My original complaint that we need more of Godzilla active on-screen still holds, but all the cabinet meetings and bureaucratic red tape struck me as being more satiric than it had on my first viewing. So the conclusion is the same: Go see Big G on the big screen! The film also reaffirms that the Japanese understand Godzilla far better than the Americans. They understand that he is an indestructible force that you have to learn to live with. He is terrifying and magnificent to behold, and humankind has to take some responsibility for his existence. Godzilla was born out of Japan's unique experience with the horrors of the atomic bomb and because of that, the best Godzilla films will always be from his place of birth where he is best understood and appreciated.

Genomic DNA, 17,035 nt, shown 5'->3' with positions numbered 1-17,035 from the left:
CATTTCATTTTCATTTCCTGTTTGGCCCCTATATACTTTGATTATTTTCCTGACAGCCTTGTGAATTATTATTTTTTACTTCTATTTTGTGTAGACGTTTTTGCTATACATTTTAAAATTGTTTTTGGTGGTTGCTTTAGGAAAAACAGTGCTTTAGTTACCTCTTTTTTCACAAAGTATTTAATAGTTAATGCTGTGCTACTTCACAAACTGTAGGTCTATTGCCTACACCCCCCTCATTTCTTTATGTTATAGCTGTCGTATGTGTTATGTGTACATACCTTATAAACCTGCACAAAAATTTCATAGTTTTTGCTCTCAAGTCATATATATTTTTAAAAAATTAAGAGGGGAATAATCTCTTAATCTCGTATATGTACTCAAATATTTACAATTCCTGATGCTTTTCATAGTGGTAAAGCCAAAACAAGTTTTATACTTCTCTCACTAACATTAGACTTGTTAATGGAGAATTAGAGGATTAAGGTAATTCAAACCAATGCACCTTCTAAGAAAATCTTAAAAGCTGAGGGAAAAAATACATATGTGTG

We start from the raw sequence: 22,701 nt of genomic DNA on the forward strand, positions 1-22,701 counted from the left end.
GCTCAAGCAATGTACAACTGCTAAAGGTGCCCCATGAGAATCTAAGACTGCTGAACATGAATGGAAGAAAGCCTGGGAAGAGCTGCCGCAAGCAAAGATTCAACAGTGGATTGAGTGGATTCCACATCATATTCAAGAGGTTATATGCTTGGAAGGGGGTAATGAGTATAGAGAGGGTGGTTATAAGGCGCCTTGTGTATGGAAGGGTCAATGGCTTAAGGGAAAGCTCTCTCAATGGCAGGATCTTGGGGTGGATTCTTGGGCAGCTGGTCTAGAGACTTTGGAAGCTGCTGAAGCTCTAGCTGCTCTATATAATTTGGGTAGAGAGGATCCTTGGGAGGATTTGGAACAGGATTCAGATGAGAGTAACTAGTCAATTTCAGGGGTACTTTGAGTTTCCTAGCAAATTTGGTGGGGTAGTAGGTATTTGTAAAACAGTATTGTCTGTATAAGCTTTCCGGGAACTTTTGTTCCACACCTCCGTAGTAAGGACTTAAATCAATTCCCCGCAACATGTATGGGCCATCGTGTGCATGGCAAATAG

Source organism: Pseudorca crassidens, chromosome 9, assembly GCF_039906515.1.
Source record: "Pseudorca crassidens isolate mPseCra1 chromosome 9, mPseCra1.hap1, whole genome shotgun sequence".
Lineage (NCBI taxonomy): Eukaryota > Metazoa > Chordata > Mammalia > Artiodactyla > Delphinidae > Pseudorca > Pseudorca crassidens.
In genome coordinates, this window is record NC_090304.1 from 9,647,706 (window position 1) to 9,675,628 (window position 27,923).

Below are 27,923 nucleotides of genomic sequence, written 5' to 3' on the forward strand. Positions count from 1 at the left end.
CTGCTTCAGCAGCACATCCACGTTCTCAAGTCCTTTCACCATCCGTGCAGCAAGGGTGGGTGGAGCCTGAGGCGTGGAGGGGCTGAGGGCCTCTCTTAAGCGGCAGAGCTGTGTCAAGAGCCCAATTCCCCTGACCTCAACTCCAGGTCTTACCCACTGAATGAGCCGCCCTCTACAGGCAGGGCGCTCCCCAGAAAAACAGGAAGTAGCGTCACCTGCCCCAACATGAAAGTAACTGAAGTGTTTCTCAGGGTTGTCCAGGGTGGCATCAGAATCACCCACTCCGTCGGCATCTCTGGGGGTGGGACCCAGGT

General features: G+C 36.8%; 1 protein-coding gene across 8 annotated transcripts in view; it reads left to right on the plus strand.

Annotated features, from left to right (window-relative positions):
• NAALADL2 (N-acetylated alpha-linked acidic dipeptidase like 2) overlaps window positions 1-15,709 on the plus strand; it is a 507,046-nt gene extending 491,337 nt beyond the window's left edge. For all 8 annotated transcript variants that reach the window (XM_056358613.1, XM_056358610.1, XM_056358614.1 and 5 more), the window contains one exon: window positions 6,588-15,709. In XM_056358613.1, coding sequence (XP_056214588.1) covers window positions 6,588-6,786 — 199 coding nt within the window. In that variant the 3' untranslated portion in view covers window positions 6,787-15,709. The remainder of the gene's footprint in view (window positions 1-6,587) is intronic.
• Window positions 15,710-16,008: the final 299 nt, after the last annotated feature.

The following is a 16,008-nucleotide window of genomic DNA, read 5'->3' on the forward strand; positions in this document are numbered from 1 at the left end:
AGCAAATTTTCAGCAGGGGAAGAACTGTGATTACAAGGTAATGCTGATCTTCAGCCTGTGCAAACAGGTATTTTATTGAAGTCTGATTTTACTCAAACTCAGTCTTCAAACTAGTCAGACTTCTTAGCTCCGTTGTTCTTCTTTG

It’s been more than a decade since Toho Studios has produced a Godzilla movie but all that changes with “Godzilla Resurgence” (“Shin Godzilla”), a film that opened in Japan earlier this year and finally arrives in the U.S. this week at select theaters Oct. 11 through 18.
As a fan of Godzilla, I have been waiting for a new film from Toho Studios for 12 years. Godzilla was born at Toho in 1954 through the genius of filmmaker Ishiro Honda, effects wizard Eiji Tsuburaya and suit actor Haruo Nakajima. I fell in love with Big G as a child and one of the chief attractions was that he was brought to life by a man in a rubber suit. I know that is sometimes made fun of here in the U.S. but it is what gave Godzilla his unique personality and made him so compelling and endearing to me.
Toho has allowed two American films to be made, one was the horrendous debacle of 1998 (which most people choose to deny even happened) and the other was the 2014 Gareth Edwards’ film that was flawed but had a decent monster.